Look Out for Friendly Fire! How Christians Can Be Our Own Worst Enemies

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At the risk of much eye-rolling from my wife, I want to make a bold statement: I am allergic to housework. If I dare to vacuum the carpet, fold the laundry, or dust the TV cabinet, my eyes and nose will become puffy, and I will cough, splutter, and sneeze.

That’s because I’m allergic to dust. Any activity that stirs dust in the house will invoke an allergic reaction from me.

But what causes allergies? It’s actually our own bodies’ defenses. Our immune systems—primed to defend against external threats, such as viruses and germs—are tricked into turning against our bodies. Our own antibodies start attacking our own cells.

Having an allergy is being attacked by our own friendly forces.

But this is also true of being a Christian. We expect the attack to come from outside—pagans, militant atheists, Western individualists. But what if the attack comes from inside? From our own Christian friends?

Recently, I googled the names of two prominent Christian leaders and was surprised to see them called out on some Christian websites as satanic, false teachers, and heretics. One particular website seems to take gleeful delight in saying the most ungracious stuff about well-known Christians.

At the start of each year, I usually share on Facebook that I’m going to use the Bible in One Year (BIOY) app for my daily Bible readings. I get many “likes.” But each year, well-meaning Christian friends will also ask if it’s wise to use the BIOY app because it’s written by Nicky Gumbel of Alpha. I’m sure it’s my innocent-as-a-dove naiveté, but I still don’t know why I’m supposed to be afraid of Nicky Gumbel.

Last month, I appeared on a friend’s vodcast. By and large the comments were positive, or they had genuine points they needed to clarify. But there was a small proportion of comments from Christians that were unnecessarily negative and nasty.

Many of the above examples are ignorable online slights. But even in the real face-to-face world, Christian conflict is a sad daily reality. Last year, the minister at my own church stepped down from Christian ministry after years and years of negativity from church members and leaders finally wore him down.

Why does this happen? What causes Christians to do this to each other?

1. It’s a Biblical Problem

First, this is biblically normal. Take the Psalms, for example. I used to think that the Psalms were largely a collection of happy praise songs to God. But now that I’m reading them in a more comprehensive way (thanks to the BIOY!), I’m noticing verses I previously ignored. Large chunks of the Psalms describe how the psalmist is surrounded by enemies—many of whom were once friends—who are plotting violence and harm against him (Ps. 3; 4:8–10; 6:6–10; 7:6–17; 9:3–6; and so on).

In the Gospels, the consistent pattern is this: When Jesus does something good, his enemies respond by trying to kill him. For example, Jesus heals a man’s shriveled hand. As a result, the Pharisees begin plotting to kill him (Matt. 12:13–14). Quite the non-sequitur. The next time you do something good and someone hates you for it, just be glad they’re not plotting to kill you.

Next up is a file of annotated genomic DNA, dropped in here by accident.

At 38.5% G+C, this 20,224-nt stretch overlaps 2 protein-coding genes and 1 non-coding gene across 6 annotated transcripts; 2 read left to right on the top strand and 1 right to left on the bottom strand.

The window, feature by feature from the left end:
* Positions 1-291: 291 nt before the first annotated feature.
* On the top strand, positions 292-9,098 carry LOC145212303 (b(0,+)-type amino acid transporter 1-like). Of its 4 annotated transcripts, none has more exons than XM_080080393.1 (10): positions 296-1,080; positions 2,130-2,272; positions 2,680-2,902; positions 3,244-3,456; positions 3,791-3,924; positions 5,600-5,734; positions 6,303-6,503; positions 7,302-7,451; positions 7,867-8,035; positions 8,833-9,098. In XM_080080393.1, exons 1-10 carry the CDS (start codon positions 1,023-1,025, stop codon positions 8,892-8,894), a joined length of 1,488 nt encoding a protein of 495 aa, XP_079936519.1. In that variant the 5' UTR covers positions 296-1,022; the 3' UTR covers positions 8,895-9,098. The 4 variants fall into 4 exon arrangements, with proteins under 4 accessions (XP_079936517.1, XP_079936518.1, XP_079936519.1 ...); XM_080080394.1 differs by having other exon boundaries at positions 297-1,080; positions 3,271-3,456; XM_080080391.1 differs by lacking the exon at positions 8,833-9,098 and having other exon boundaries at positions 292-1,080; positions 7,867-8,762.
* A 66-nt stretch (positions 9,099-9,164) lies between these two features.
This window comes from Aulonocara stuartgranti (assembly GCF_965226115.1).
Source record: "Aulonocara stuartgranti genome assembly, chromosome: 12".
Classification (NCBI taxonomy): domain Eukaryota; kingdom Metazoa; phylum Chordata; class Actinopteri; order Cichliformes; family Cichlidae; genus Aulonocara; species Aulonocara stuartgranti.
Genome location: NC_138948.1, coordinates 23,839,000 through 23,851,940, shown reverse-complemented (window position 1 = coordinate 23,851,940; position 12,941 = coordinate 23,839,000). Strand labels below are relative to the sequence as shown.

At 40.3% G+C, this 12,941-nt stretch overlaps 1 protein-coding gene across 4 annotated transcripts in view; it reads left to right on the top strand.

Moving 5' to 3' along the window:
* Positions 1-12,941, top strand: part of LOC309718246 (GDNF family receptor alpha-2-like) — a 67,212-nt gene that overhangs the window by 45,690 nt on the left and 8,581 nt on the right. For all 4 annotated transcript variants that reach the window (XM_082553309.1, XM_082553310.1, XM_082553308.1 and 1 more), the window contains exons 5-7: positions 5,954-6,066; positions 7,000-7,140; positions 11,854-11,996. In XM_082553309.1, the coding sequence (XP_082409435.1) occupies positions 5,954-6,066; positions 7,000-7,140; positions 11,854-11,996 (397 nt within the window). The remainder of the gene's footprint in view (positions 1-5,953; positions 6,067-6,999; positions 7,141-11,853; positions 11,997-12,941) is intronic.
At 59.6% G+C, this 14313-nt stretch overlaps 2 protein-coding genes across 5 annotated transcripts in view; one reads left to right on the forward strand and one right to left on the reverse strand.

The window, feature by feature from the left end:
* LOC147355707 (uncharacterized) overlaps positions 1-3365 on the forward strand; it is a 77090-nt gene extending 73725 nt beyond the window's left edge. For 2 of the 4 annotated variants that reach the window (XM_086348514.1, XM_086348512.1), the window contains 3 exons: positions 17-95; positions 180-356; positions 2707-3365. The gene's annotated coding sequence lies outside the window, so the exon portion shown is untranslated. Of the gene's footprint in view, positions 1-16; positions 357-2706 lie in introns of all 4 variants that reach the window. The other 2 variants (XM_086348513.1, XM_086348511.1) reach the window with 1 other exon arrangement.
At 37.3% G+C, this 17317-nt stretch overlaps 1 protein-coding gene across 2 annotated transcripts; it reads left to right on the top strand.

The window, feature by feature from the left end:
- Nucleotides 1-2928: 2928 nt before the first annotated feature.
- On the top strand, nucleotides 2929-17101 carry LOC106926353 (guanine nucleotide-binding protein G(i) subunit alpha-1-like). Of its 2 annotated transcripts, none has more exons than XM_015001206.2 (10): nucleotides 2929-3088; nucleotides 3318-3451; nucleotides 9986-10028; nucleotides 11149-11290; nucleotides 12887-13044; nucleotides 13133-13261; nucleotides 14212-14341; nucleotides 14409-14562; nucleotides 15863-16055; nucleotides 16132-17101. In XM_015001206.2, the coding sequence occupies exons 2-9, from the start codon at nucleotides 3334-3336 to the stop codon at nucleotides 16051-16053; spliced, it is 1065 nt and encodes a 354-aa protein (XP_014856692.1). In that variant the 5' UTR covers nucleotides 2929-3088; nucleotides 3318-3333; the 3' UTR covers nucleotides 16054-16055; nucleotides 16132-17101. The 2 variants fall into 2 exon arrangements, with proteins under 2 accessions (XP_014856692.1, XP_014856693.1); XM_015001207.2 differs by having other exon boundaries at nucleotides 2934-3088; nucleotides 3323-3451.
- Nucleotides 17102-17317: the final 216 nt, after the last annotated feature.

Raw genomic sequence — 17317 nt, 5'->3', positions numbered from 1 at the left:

2. It’s a Sociological Problem

Second, it’s also a consistent sociological pattern. Henri Tajfel’s seminal “Social Identity Theory” explains that we naturally form tribes for status, belonging, and security. But in order to create an “us,” we also have to create a “them” to whom we attribute the worst possible social evils.

Yet it goes further than this phenomenon. Tribes will find a way to turn on themselves. Fierce loyalty is expected. Moral purity—according to the tribe’s social norms—is required. But there will be a moment when a tribe fears it has been infiltrated, that the evil comes from within. This is when self-appointed judges call out their own members and accuse them of heresy. In doing so, they demonstrate their own credentials and are elevated within the tribal hierarchy.

There will also be public shaming. Children will turn on parents. Students on professors. Friends on friends. Just witness history’s Cultural Revolution in China, the present call-out culture, and, yes, what Christians are doing to each other.

3. It’s a Spiritual Problem

But, third, there’s also a scary spiritual explanation. Mark Sayers, in his brilliant podcast This Cultural Moment (from season 3, episode 5), explains that this is how spiritual warfare works. Often when we think of spiritual warfare, we imagine Satan attacking us in a full-blown frontal attack, complete with CGI effects, blood, and gore.

But Sayers explains that this isn’t how an underpowered insurgent enemy operates. Instead, insurgents spread half-truths, gossip, and misinformation to spark infighting among its foes. And that’s what Satan does to the church of Jesus Christ. He spreads rumors, feeds our fears, breaks down trust—enough so that we turn on each other and implode from within.

So how can we combat these tactics? Maybe a good place to start would be with the log in our own eye (Matt. 7:3). In our well-placed efforts to protect the truth of the gospel (Acts 20:28–31), we might unnecessarily target our own Christian brothers and sisters (cf. Mark 9:38–40).

Too Much Time

Interestingly, some present cures for allergies now include being exposed to more dirt, germs, and pathogens. We need to retrain our immune systems to distinguish between legitimate and innocent threats.

Perhaps it’s the same with us as Christians. If we only mix within our Christian bubble—church on Sundays, midweek Bible study groups, and so on—we risk inoculating ourselves from the world outside. And when this happens, we have too much time to turn our defense systems on ourselves.

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